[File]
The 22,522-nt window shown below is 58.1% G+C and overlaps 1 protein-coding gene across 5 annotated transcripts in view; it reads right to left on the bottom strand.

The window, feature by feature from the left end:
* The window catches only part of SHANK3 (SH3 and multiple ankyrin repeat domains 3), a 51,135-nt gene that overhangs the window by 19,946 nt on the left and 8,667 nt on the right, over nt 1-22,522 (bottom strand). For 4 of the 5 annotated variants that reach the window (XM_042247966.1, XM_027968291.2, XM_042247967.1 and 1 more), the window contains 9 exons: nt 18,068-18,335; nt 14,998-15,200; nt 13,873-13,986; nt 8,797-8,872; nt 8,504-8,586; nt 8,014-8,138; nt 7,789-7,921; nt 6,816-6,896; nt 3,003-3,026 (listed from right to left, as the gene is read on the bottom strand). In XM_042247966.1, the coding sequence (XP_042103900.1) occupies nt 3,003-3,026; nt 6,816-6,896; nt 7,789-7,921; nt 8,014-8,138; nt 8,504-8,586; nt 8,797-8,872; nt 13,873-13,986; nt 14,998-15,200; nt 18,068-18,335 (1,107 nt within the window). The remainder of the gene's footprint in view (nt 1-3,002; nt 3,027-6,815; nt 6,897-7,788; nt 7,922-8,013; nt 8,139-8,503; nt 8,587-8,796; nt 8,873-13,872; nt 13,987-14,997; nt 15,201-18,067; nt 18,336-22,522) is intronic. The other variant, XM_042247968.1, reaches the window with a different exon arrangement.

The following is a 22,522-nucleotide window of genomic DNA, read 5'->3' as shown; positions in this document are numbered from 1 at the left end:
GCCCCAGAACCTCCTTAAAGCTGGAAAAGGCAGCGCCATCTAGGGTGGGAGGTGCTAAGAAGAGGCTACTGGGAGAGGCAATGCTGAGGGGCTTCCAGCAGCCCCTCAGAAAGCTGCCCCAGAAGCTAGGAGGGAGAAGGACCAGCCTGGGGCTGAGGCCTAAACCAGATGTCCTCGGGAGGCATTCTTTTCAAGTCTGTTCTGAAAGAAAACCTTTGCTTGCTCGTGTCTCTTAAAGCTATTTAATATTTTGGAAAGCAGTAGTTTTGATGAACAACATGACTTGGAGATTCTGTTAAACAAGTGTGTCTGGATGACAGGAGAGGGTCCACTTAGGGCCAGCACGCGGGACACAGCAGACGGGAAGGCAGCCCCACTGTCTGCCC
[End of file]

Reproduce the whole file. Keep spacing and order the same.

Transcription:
The 22,522-nt window shown below is 58.1% G+C and overlaps 1 protein-coding gene across 5 annotated transcripts in view; it reads right to left on the bottom strand.

The window, feature by feature from the left end:
* The window catches only part of SHANK3 (SH3 and multiple ankyrin repeat domains 3), a 51,135-nt gene that overhangs the window by 19,946 nt on the left and 8,667 nt on the right, over nt 1-22,522 (bottom strand). For 4 of the 5 annotated variants that reach the window (XM_042247966.1, XM_027968291.2, XM_042247967.1 and 1 more), the window contains 9 exons: nt 18,068-18,335; nt 14,998-15,200; nt 13,873-13,986; nt 8,797-8,872; nt 8,504-8,586; nt 8,014-8,138; nt 7,789-7,921; nt 6,816-6,896; nt 3,003-3,026 (listed from right to left, as the gene is read on the bottom strand). In XM_042247966.1, the coding sequence (XP_042103900.1) occupies nt 3,003-3,026; nt 6,816-6,896; nt 7,789-7,921; nt 8,014-8,138; nt 8,504-8,586; nt 8,797-8,872; nt 13,873-13,986; nt 14,998-15,200; nt 18,068-18,335 (1,107 nt within the window). The remainder of the gene's footprint in view (nt 1-3,002; nt 3,027-6,815; nt 6,897-7,788; nt 7,922-8,013; nt 8,139-8,503; nt 8,587-8,796; nt 8,873-13,872; nt 13,987-14,997; nt 15,201-18,067; nt 18,336-22,522) is intronic. The other variant, XM_042247968.1, reaches the window with a different exon arrangement.

The following is a 22,522-nucleotide window of genomic DNA, read 5'->3' as shown; positions in this document are numbered from 1 at the left end:
GCCCCAGAACCTCCTTAAAGCTGGAAAAGGCAGCGCCATCTAGGGTGGGAGGTGCTAAGAAGAGGCTACTGGGAGAGGCAATGCTGAGGGGCTTCCAGCAGCCCCTCAGAAAGCTGCCCCAGAAGCTAGGAGGGAGAAGGACCAGCCTGGGGCTGAGGCCTAAACCAGATGTCCTCGGGAGGCATTCTTTTCAAGTCTGTTCTGAAAGAAAACCTTTGCTTGCTCGTGTCTCTTAAAGCTATTTAATATTTTGGAAAGCAGTAGTTTTGATGAACAACATGACTTGGAGATTCTGTTAAACAAGTGTGTCTGGATGACAGGAGAGGGTCCACTTAGGGCCAGCACGCGGGACACAGCAGACGGGAAGGCAGCCCCACTGTCTGCCC